Aces on Bridge — Daily Columns

The Aces on Bridge: Friday, August 19th, 2016

Take nothing on its looks; take everything on evidence. There’s no better rule.

Charles Dickens

S North
None ♠ A J 10
 10 8 7 4
 K 10 6
♣ A 8 2
West East
♠ 5 3
 K J 9 3
 Q J 5 4 2
♣ J 3
♠ 8 6 4
 Q 5 2
 9 8 7
♣ K Q 10 7
♠ K Q 9 7 2
 A 6
 A 3
♣ 9 6 5 4
South West North East
1 ♠ Pass 2 Pass
2 ♠ Pass 4 ♠ All pass


When South opened one spade, North could not jump to four spades immediately, since that would have emphasized distribution not high-cards. So he manufactured a two diamond response, and when South elected to rebid two spades, North jumped to the spade game, expecting a nine-card fit. Thus the cold three no-trump contract was missed.

When West led a trump, South decided to play to ruff a club in dummy to protect against a bad break in that suit. Winning with the spade ace, he tried the effect of ace and another club. When East won and returned a trump declarer took it and played a third club, hoping that if there was a bad split, the hand that won would be out of spades. Alas for declarer, East won and was able to return the last defensive trump, ensuring the defeat of the contract.

When South complained about his bad luck, his partner was unsympathetic; can you see why? So long as all South’s side-suit aces and kings stood up, declarer had a guaranteed line to take 10 tricks, by ruffing in the long (not the short) trump hand. He can win the trump lead in dummy, then cash the red-suit winners, followed by ruffing a diamond high. Now he plays the second heart, which the defenders do best to win, to return a trump.

Declarer wins in dummy, ruffs a heart high, leads a club to dummy’s ace, then ruffs dummy’s last heart with his last high trump. That brings South to nine tricks, and dummy’s master trump represents the 10th trick.

Depending on which textbook you read, this is a textbook example of a responsive – some call it Snapdragon or even competitive — double. When your partner overcalls, there are virtually no positions where advancer (his partner) can double for penalty. Doubles show the unbid suit(s); this hand is dead minimum in high cards, but it is definitely the best and safest way into the auction.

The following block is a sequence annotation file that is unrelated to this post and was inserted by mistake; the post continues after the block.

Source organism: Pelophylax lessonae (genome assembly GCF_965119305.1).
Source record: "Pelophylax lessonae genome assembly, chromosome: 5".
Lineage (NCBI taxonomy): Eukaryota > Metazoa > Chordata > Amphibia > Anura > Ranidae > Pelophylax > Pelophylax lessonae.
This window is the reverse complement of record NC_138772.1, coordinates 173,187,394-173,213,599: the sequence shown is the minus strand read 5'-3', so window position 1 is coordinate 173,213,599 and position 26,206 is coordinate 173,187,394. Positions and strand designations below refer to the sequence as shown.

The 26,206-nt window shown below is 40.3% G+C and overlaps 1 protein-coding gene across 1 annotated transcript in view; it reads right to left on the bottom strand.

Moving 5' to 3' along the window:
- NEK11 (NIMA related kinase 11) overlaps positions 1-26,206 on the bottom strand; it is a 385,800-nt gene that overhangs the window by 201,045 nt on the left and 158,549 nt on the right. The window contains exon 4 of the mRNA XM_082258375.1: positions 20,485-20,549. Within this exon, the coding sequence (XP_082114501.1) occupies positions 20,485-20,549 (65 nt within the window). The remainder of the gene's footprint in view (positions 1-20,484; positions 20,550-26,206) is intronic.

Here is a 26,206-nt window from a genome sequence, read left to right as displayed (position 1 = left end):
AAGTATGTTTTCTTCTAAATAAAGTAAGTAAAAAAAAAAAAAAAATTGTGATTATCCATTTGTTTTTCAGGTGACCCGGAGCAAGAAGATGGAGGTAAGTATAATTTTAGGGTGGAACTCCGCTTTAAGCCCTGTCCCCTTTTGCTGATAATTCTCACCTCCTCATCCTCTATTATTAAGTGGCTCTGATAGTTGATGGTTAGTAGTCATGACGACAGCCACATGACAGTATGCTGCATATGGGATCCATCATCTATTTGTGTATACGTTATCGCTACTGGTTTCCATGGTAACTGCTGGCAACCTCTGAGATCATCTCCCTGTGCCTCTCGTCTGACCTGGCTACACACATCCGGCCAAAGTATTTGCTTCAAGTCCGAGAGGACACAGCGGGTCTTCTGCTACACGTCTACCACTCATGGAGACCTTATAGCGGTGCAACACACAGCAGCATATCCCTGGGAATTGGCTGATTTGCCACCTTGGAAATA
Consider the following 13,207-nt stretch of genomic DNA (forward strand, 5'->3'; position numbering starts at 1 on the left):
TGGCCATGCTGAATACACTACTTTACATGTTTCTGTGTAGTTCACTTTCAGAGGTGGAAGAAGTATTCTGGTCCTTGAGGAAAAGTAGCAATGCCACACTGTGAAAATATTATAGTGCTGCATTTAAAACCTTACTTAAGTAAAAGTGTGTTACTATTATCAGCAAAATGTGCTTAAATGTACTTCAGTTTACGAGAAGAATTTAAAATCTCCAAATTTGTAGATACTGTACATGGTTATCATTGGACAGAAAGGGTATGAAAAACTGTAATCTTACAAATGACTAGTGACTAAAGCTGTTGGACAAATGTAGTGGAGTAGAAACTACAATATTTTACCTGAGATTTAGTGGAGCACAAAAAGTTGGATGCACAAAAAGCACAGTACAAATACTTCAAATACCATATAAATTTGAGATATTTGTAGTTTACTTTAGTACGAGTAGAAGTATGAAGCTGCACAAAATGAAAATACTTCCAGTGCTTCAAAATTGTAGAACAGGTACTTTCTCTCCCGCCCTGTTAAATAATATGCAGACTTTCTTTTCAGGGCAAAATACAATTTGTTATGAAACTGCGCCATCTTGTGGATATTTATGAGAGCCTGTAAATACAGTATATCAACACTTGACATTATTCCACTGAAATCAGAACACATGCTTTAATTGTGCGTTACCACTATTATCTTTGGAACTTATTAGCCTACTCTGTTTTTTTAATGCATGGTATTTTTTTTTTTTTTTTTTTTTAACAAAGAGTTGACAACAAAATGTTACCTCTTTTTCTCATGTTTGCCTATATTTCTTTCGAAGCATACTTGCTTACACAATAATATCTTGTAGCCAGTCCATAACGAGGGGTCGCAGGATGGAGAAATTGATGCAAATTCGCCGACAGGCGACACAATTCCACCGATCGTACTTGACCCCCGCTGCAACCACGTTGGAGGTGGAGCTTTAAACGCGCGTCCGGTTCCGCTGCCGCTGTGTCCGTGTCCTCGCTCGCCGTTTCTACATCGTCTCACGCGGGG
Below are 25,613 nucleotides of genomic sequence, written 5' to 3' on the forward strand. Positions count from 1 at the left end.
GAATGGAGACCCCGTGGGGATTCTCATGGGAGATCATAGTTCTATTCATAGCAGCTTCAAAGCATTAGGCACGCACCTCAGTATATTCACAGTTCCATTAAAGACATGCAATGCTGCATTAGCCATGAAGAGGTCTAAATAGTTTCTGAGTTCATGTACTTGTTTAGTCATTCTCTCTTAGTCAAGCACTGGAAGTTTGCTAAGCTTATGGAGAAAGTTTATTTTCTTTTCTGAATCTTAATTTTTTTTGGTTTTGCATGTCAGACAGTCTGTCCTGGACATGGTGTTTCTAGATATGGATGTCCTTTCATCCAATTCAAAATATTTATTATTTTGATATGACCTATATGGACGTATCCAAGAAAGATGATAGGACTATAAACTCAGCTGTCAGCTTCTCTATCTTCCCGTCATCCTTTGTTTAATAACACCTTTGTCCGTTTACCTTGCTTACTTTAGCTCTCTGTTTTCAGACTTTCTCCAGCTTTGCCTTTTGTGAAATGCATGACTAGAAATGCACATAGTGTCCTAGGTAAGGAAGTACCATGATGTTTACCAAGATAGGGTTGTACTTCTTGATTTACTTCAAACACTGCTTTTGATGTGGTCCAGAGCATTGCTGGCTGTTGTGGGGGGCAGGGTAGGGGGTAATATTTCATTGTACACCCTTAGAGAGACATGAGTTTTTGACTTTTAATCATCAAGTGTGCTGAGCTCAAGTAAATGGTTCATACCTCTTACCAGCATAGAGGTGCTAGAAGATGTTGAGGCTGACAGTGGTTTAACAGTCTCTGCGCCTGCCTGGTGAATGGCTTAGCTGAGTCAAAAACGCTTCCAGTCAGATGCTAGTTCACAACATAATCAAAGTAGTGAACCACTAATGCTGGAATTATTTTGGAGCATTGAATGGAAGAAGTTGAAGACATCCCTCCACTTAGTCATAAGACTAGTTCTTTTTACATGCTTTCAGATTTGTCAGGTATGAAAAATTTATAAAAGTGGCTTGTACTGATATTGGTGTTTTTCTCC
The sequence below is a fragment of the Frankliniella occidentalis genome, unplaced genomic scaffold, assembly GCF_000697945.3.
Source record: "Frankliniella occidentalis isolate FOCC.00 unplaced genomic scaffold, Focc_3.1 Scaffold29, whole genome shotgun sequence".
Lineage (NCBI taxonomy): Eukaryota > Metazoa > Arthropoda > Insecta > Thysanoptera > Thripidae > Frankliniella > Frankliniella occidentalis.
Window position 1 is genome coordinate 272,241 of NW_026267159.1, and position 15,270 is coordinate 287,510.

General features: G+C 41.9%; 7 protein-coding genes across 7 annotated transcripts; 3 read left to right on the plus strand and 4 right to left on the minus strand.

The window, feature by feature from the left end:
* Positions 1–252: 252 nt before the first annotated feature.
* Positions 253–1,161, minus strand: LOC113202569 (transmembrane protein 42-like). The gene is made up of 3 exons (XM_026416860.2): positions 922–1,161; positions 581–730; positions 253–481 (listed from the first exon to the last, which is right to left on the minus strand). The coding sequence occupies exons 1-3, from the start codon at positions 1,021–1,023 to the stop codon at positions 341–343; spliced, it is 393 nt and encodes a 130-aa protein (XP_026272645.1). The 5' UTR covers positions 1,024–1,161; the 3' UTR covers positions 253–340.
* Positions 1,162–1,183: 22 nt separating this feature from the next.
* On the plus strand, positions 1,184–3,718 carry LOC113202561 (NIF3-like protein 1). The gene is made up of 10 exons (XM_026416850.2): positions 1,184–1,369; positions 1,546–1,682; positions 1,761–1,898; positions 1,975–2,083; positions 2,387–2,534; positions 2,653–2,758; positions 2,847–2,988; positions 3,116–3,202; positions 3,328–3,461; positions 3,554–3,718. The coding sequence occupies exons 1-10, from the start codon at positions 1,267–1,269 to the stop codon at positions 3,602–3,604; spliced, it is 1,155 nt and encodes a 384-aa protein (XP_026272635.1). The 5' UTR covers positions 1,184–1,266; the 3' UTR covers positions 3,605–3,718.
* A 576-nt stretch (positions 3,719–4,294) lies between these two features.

♠ 5 3
 K J 9 3
 Q J 5 4 2
♣ J 3
South West North East
  1 ♣ 1 ♠ 2 ♣

For details of Bobby Wolff’s autobiography, The Lone Wolff, contact If you would like to contact Bobby Wolff, please leave a comment at this blog. Reproduced with permission of United Feature Syndicate, Inc., Copyright 2016. If you are interested in reprinting The Aces on Bridge column, contact


Iain ClimieSeptember 2nd, 2016 at 2:14 pm

Hi Bobby,

You noted that 3NT is partner proof and that it therefore better despite the 8 card major fit. If pard opened 1N (strong) and I held CAKQxxx in a semi balanced hand I’d happily bid 3N but this might also be the winning action with a 6 card major. Are there any criteria for avoiding seemingly good 8 plus card major fits when 3N is better?



Patrick CheuSeptember 2nd, 2016 at 2:30 pm

Hi Bobby,Perhaps declarer can follow a sort of maxim,’when holding good trumps in either hand one should consider reversing dummy’,and counting the sure winners might be less of a blind in trying to ruff the fourth club here.Four spades takes a bit more play and scores better than 3N,from the pairs this instance.regards~Patrick.

Bobby WolffSeptember 2nd, 2016 at 3:38 pm

Hi Iain,

To answer your valid question we must go back to almost the beginnings of Contract Bridge supposedly conceived in 1927 by Harold Vanderbilt, while on a cruise.